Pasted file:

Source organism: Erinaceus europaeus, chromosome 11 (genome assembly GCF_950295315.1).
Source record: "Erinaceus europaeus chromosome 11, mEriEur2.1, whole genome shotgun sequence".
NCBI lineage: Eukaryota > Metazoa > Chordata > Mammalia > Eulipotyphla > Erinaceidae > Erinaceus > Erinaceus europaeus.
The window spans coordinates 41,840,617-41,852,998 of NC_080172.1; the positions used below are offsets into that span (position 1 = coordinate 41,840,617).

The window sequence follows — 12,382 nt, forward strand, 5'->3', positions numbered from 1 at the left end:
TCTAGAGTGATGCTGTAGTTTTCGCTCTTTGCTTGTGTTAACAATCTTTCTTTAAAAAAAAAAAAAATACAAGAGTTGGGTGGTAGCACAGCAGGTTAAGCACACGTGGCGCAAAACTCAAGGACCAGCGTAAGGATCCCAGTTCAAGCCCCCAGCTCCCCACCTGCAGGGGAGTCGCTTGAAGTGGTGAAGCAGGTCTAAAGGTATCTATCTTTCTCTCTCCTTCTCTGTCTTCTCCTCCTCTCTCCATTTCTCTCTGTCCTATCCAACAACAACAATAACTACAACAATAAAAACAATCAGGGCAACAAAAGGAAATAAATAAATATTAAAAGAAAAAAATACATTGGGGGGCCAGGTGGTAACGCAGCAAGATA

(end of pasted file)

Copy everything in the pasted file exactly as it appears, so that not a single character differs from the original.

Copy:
Source organism: Erinaceus europaeus, chromosome 11 (genome assembly GCF_950295315.1).
Source record: "Erinaceus europaeus chromosome 11, mEriEur2.1, whole genome shotgun sequence".
NCBI lineage: Eukaryota > Metazoa > Chordata > Mammalia > Eulipotyphla > Erinaceidae > Erinaceus > Erinaceus europaeus.
The window spans coordinates 41,840,617-41,852,998 of NC_080172.1; the positions used below are offsets into that span (position 1 = coordinate 41,840,617).

The window sequence follows — 12,382 nt, forward strand, 5'->3', positions numbered from 1 at the left end:
TCTAGAGTGATGCTGTAGTTTTCGCTCTTTGCTTGTGTTAACAATCTTTCTTTAAAAAAAAAAAAAATACAAGAGTTGGGTGGTAGCACAGCAGGTTAAGCACACGTGGCGCAAAACTCAAGGACCAGCGTAAGGATCCCAGTTCAAGCCCCCAGCTCCCCACCTGCAGGGGAGTCGCTTGAAGTGGTGAAGCAGGTCTAAAGGTATCTATCTTTCTCTCTCCTTCTCTGTCTTCTCCTCCTCTCTCCATTTCTCTCTGTCCTATCCAACAACAACAATAACTACAACAATAAAAACAATCAGGGCAACAAAAGGAAATAAATAAATATTAAAAGAAAAAAATACATTGGGGGGCCAGGTGGTAACGCAGCAAGATA